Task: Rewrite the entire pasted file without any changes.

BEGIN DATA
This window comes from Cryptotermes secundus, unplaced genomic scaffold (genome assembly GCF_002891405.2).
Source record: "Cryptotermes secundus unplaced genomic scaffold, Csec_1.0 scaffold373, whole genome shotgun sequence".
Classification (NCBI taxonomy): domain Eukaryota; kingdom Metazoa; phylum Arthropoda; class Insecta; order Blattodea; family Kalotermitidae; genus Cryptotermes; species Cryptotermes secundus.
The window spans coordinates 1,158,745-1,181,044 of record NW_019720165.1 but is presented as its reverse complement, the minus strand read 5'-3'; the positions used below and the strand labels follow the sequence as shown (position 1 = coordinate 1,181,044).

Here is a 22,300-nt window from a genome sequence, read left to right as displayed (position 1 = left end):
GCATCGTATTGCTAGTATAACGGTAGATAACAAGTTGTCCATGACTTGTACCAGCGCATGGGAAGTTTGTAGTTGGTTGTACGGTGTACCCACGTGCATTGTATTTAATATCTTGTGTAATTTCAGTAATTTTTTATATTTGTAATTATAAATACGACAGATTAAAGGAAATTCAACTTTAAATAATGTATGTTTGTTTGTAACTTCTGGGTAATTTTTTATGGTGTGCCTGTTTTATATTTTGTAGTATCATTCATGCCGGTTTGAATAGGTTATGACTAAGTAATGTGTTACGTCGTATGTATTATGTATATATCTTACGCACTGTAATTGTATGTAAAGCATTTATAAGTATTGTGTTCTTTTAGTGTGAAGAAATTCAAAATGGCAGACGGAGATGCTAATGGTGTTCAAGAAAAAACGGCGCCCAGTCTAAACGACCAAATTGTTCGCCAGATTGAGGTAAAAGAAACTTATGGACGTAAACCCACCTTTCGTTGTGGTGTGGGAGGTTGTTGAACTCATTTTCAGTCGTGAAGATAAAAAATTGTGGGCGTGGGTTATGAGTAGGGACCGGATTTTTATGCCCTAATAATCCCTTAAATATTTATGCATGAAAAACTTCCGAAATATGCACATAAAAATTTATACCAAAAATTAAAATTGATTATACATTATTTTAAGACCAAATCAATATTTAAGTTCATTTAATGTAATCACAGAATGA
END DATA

This window comes from Cryptotermes secundus, unplaced genomic scaffold (genome assembly GCF_002891405.2).
Source record: "Cryptotermes secundus unplaced genomic scaffold, Csec_1.0 scaffold373, whole genome shotgun sequence".
Classification (NCBI taxonomy): domain Eukaryota; kingdom Metazoa; phylum Arthropoda; class Insecta; order Blattodea; family Kalotermitidae; genus Cryptotermes; species Cryptotermes secundus.
The window spans coordinates 1,158,745-1,181,044 of record NW_019720165.1 but is presented as its reverse complement, the minus strand read 5'-3'; the positions used below and the strand labels follow the sequence as shown (position 1 = coordinate 1,181,044).

Here is a 22,300-nt window from a genome sequence, read left to right as displayed (position 1 = left end):
GCATCGTATTGCTAGTATAACGGTAGATAACAAGTTGTCCATGACTTGTACCAGCGCATGGGAAGTTTGTAGTTGGTTGTACGGTGTACCCACGTGCATTGTATTTAATATCTTGTGTAATTTCAGTAATTTTTTATATTTGTAATTATAAATACGACAGATTAAAGGAAATTCAACTTTAAATAATGTATGTTTGTTTGTAACTTCTGGGTAATTTTTTATGGTGTGCCTGTTTTATATTTTGTAGTATCATTCATGCCGGTTTGAATAGGTTATGACTAAGTAATGTGTTACGTCGTATGTATTATGTATATATCTTACGCACTGTAATTGTATGTAAAGCATTTATAAGTATTGTGTTCTTTTAGTGTGAAGAAATTCAAAATGGCAGACGGAGATGCTAATGGTGTTCAAGAAAAAACGGCGCCCAGTCTAAACGACCAAATTGTTCGCCAGATTGAGGTAAAAGAAACTTATGGACGTAAACCCACCTTTCGTTGTGGTGTGGGAGGTTGTTGAACTCATTTTCAGTCGTGAAGATAAAAAATTGTGGGCGTGGGTTATGAGTAGGGACCGGATTTTTATGCCCTAATAATCCCTTAAATATTTATGCATGAAAAACTTCCGAAATATGCACATAAAAATTTATACCAAAAATTAAAATTGATTATACATTATTTTAAGACCAAATCAATATTTAAGTTCATTTAATGTAATCACAGAATGA